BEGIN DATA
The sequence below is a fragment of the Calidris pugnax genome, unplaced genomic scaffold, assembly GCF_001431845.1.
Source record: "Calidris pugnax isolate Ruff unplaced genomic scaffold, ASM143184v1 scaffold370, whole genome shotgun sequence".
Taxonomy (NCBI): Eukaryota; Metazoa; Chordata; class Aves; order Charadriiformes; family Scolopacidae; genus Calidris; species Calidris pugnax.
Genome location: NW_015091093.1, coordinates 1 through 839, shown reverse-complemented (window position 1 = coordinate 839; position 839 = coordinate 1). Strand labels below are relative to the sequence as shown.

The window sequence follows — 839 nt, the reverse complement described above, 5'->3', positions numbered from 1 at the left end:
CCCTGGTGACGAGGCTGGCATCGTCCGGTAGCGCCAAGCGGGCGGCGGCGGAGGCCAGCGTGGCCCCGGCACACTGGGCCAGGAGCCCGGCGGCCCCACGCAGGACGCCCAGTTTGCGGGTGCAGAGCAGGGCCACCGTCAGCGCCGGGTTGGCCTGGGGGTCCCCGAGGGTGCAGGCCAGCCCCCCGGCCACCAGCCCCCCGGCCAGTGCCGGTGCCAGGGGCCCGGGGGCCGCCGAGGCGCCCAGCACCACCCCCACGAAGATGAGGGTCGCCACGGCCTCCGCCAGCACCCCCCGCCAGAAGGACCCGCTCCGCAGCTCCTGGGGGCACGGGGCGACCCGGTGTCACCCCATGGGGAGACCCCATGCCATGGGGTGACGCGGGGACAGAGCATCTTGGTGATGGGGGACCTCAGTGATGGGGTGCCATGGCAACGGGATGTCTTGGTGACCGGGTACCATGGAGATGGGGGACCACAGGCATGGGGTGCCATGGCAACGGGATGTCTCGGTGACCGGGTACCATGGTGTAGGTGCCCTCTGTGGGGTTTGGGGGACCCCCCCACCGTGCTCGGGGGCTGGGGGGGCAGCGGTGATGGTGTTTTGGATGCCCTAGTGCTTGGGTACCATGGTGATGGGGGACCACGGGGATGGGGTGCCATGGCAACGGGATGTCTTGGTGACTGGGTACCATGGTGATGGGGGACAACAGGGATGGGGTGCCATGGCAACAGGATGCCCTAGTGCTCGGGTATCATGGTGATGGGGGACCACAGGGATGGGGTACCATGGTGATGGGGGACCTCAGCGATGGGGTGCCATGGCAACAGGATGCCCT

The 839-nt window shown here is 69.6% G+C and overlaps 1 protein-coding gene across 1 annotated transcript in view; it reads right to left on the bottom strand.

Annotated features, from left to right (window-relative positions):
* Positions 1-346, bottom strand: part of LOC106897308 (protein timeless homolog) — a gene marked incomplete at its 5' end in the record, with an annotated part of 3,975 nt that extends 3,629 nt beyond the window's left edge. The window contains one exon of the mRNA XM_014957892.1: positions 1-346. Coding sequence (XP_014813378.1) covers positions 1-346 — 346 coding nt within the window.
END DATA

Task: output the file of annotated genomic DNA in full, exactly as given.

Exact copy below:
The sequence below is a fragment of the Calidris pugnax genome, unplaced genomic scaffold, assembly GCF_001431845.1.
Source record: "Calidris pugnax isolate Ruff unplaced genomic scaffold, ASM143184v1 scaffold370, whole genome shotgun sequence".
Taxonomy (NCBI): Eukaryota; Metazoa; Chordata; class Aves; order Charadriiformes; family Scolopacidae; genus Calidris; species Calidris pugnax.
Genome location: NW_015091093.1, coordinates 1 through 839, shown reverse-complemented (window position 1 = coordinate 839; position 839 = coordinate 1). Strand labels below are relative to the sequence as shown.

The window sequence follows — 839 nt, the reverse complement described above, 5'->3', positions numbered from 1 at the left end:
CCCTGGTGACGAGGCTGGCATCGTCCGGTAGCGCCAAGCGGGCGGCGGCGGAGGCCAGCGTGGCCCCGGCACACTGGGCCAGGAGCCCGGCGGCCCCACGCAGGACGCCCAGTTTGCGGGTGCAGAGCAGGGCCACCGTCAGCGCCGGGTTGGCCTGGGGGTCCCCGAGGGTGCAGGCCAGCCCCCCGGCCACCAGCCCCCCGGCCAGTGCCGGTGCCAGGGGCCCGGGGGCCGCCGAGGCGCCCAGCACCACCCCCACGAAGATGAGGGTCGCCACGGCCTCCGCCAGCACCCCCCGCCAGAAGGACCCGCTCCGCAGCTCCTGGGGGCACGGGGCGACCCGGTGTCACCCCATGGGGAGACCCCATGCCATGGGGTGACGCGGGGACAGAGCATCTTGGTGATGGGGGACCTCAGTGATGGGGTGCCATGGCAACGGGATGTCTTGGTGACCGGGTACCATGGAGATGGGGGACCACAGGCATGGGGTGCCATGGCAACGGGATGTCTCGGTGACCGGGTACCATGGTGTAGGTGCCCTCTGTGGGGTTTGGGGGACCCCCCCACCGTGCTCGGGGGCTGGGGGGGCAGCGGTGATGGTGTTTTGGATGCCCTAGTGCTTGGGTACCATGGTGATGGGGGACCACGGGGATGGGGTGCCATGGCAACGGGATGTCTTGGTGACTGGGTACCATGGTGATGGGGGACAACAGGGATGGGGTGCCATGGCAACAGGATGCCCTAGTGCTCGGGTATCATGGTGATGGGGGACCACAGGGATGGGGTACCATGGTGATGGGGGACCTCAGCGATGGGGTGCCATGGCAACAGGATGCCCT

The 839-nt window shown here is 69.6% G+C and overlaps 1 protein-coding gene across 1 annotated transcript in view; it reads right to left on the bottom strand.

Annotated features, from left to right (window-relative positions):
* Positions 1-346, bottom strand: part of LOC106897308 (protein timeless homolog) — a gene marked incomplete at its 5' end in the record, with an annotated part of 3,975 nt that extends 3,629 nt beyond the window's left edge. The window contains one exon of the mRNA XM_014957892.1: positions 1-346. Coding sequence (XP_014813378.1) covers positions 1-346 — 346 coding nt within the window.